Research Explores When Outsourcing Health Logistics Makes Sense
Thursday, October 6, 2016
Outsourcing logistical tasks to the private sector could be a key to drastically improving public health supply chains and increasing access to vital health products in developing countries, according to new research co-authored by WDI Senior Research Fellow Prashant Yadav.
Yadav and his co-authors cite successes in Senegal after the government hired third-party logistics providers to manage orders and handle deliveries of family planning medicines and supplies from district warehouses to local health facilities. Their peer-reviewed article, “Moving Medicine, Moving Minds: Helping Developing Countries Overcome Barriers to Outsourcing Health Commodity Distribution to Boost Supply Chain Performance and Strengthen Health Systems,” was published in the September issue of the journal Global Health: Science and Practice.
Within the first six months of the three-year program, inventory shortages (or “stock-outs”) for items such as contraceptives and implants went from more than 80 percent to less than 2 percent. Additionally, distribution costs declined 36 percent through outsourcing, compared with the paying government health employees to perform essentially the same functions, the research shows.
Supported by Merck for Mothers, The Bill and Melinda Gates Foundation, IntraHealth International, and other partners, the project also implemented an inventory management system and new data tracking that supported mobile warehousing, which made restocking medicines and other health products more responsive to actual consumption. (Unlike a traditional model where inventory is kept in warehouses and trucks are filled based on what clinics order, mobile warehousing uses trucks to bring inventory directly to multiple clinics to replenish their stock.)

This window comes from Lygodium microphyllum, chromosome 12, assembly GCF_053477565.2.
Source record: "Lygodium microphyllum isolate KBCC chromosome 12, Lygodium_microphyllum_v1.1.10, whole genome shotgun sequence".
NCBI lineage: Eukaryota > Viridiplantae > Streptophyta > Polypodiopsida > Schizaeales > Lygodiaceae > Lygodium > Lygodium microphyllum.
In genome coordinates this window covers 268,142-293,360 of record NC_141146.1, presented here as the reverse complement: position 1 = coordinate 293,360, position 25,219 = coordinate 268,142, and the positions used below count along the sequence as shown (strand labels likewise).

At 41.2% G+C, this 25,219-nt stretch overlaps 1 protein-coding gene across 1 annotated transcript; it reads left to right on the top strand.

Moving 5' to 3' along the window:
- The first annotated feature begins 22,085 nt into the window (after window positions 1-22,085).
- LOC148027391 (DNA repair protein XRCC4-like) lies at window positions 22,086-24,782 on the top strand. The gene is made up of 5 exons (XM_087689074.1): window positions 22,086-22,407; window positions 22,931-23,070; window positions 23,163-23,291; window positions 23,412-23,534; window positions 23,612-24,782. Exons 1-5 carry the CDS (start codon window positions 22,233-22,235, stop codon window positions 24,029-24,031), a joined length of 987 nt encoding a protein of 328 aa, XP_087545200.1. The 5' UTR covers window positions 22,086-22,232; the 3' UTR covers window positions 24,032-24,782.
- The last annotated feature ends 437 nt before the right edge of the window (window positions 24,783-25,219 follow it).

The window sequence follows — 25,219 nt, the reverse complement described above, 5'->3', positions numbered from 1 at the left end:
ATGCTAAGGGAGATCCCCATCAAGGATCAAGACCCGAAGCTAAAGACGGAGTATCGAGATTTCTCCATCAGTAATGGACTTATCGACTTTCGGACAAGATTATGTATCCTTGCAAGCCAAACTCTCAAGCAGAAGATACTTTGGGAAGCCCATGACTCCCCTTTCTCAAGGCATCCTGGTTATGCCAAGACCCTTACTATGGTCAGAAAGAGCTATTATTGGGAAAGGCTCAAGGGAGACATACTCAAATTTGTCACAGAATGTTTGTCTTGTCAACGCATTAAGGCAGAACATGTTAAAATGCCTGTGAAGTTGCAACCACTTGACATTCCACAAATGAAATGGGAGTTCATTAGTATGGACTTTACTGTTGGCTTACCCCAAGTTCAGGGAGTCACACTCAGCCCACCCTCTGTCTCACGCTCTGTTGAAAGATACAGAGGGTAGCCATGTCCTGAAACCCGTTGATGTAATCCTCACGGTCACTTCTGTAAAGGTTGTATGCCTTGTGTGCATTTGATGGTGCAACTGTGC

“Well functioning supply chains are critical to ensure availability of medicines and health products,” Yadav said. “Government-run programs play an important role in ensuring equity and efficiency. However, running transport and
distribution in an environment of demand uncertainty and infrastructure constraints requires agile operations, which only the private sector can provide.
“This article highlights the opportunities and challenges that exist in outsourcing select supply chain functions to the private sector,” he said.
The article’s authors caution that third-party outsourcing alone is not a panacea for supply chain challenges, noting that success ultimately depends on a strong government commitment, and clear roles for public and private players. Outsourcing logistical work may also benefit patients by freeing up doctors, nurses, and clinical staff to focus more closely on providing care.
In addition to looking at the many advantages of hiring third-party logistics providers, the authors also examine obstacles that block progress and the best ways to overcome them.
“The success of the (third-party logistics provider) approach in Senegal demonstrates the power of private sector engagement in supply chain reform,” said Priya Agrawal, director of vaccines and women’s health for MSD UK, and a co-author of the article. “It has also contributed to creating jobs and entrepreneurs which is a wonderful unintended consequence. Promoting and improving maternal and reproductive health, and reducing preventable maternal deaths, depends on the ability of women everywhere to get the modern contraceptives they want, where they want them and when they want them. As donors and global health advocates, we must continue to support government leaders, and lend our expertise, as they figure out how to make that happen.”
In addition to Yadav and Agrawal, the other authors are: Iain Barton, of Imperial Health Sciences; Roberto Dal Bianco, of Merck & Co.; and, Dana Hovig and David Sarley, of The Bill and Melinda Gates Foundation.